Grief is a natural reaction to death. Everyone has a different way of facing grief and timetable for recovering from a loss. Some people appear to have a more difficult recovery and are unable to look forward to the future; others can rebound with strong and renewed prospects for the future after experiencing grief.
People mourning the death of a loved one usually follow a pattern in the process of recovering. Shock and denial are the first reactions to the message of death. Many cannot believe that it is true. Some people cannot comprehend the full meaning of the loss which keeps them from having to face the grim reality all at once. However, a sense of detachment does not last long and very soon the impact of the loss becomes real.
When the loss is realized, several strong emotions and a sense of disorganization arise. For example, anger, blaming, resentment, feelings of guilt, depression, and loneliness. These are all part of the grieving process. Some people may be angry with the doctor or toward the person who died or even themselves for not doing a good job and losing the loved one. Some people hallucinate. They may have the sensation of seeing or hearing the dead person. This reaction is a normal defensive tool to keep people around longer.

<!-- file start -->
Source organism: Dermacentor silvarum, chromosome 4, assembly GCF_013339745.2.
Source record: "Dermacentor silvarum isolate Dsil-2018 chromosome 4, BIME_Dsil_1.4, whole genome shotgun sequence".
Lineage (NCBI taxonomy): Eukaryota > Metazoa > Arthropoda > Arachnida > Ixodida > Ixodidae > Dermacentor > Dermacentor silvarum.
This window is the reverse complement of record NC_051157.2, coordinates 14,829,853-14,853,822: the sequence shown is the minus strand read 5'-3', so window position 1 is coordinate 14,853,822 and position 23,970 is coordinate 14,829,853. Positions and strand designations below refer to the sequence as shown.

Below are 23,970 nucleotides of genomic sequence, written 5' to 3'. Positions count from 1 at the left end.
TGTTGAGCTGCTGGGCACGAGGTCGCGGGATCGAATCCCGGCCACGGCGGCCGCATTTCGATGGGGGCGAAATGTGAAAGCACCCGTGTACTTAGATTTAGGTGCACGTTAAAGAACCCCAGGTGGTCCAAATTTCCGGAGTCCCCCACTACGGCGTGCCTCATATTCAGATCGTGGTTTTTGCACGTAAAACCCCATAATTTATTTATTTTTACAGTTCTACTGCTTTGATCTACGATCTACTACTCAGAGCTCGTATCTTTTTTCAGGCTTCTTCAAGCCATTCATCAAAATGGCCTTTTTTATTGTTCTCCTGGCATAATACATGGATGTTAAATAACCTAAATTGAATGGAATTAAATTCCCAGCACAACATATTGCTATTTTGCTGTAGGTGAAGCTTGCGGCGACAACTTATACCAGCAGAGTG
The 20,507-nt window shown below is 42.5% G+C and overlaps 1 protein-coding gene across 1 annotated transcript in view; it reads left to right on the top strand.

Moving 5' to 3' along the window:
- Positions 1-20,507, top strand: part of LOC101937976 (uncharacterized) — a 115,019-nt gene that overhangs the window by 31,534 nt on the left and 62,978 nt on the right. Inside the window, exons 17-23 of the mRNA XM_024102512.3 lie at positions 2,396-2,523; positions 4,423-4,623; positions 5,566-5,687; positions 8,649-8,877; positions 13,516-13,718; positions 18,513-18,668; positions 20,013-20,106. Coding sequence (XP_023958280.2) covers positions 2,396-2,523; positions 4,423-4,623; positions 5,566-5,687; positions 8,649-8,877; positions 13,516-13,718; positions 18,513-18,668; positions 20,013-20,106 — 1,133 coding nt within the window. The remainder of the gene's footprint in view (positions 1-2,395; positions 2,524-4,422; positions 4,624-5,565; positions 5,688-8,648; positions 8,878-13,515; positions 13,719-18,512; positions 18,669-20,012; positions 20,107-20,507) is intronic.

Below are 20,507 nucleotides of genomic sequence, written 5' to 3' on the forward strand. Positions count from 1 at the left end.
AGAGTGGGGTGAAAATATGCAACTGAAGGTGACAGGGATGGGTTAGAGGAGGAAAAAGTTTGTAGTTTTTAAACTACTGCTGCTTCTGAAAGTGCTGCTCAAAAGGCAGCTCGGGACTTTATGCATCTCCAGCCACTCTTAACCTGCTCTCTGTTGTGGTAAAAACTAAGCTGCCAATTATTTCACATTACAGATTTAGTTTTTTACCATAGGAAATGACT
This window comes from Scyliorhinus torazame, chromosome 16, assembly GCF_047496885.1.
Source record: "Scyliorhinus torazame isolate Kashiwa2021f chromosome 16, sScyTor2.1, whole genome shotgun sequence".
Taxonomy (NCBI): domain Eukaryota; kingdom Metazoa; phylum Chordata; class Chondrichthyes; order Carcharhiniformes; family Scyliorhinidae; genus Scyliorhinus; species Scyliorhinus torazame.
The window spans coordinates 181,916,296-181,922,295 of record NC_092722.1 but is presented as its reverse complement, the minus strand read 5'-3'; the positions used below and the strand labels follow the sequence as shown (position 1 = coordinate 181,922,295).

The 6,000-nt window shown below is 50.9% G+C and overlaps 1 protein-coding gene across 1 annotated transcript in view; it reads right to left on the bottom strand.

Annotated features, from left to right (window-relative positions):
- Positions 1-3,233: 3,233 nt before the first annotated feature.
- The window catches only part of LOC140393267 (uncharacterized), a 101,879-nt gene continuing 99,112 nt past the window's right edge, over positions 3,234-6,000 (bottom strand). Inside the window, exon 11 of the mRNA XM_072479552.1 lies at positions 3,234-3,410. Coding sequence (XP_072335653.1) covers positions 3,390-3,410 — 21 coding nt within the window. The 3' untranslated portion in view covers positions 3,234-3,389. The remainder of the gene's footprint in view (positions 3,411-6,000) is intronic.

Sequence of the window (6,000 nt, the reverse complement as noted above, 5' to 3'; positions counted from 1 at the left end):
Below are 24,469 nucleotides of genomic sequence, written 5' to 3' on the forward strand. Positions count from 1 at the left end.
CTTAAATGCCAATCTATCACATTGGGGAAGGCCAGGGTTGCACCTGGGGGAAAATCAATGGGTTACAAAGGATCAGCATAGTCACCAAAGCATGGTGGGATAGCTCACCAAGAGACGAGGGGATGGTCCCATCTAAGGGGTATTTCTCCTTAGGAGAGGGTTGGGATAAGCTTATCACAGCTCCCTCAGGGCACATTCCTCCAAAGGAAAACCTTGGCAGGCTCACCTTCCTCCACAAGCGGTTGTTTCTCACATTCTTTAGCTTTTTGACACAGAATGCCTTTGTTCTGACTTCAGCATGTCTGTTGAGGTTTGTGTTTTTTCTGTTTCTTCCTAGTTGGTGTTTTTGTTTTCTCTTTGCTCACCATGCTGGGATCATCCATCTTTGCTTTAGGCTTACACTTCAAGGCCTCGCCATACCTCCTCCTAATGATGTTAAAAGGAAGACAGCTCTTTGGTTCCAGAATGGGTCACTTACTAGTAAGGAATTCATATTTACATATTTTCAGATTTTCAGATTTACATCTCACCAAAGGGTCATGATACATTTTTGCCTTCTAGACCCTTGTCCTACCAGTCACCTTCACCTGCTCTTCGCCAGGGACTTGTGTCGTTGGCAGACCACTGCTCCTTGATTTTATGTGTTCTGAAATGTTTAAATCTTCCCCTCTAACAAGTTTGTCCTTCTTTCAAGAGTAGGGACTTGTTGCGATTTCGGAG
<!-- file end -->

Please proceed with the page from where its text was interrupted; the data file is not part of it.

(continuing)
Some physical symptoms of distress, such as nervousness, moodiness, sleeplessness, headaches, lack of appetite, restlessness, and an accentuation of any chronic physical ailments can go along with emotional reactions. Some people may start to worry about their own mental health when they continue to think of the loss.
After experiencing these various emotions and some physical symptoms of distress, people begin to accept the truth of loss and look to the future. The recovery stage begins slowly. It takes time for them to restructure life without the deceased. People who make adjustments to the ?grief work" will become stronger and healthier in spirit.
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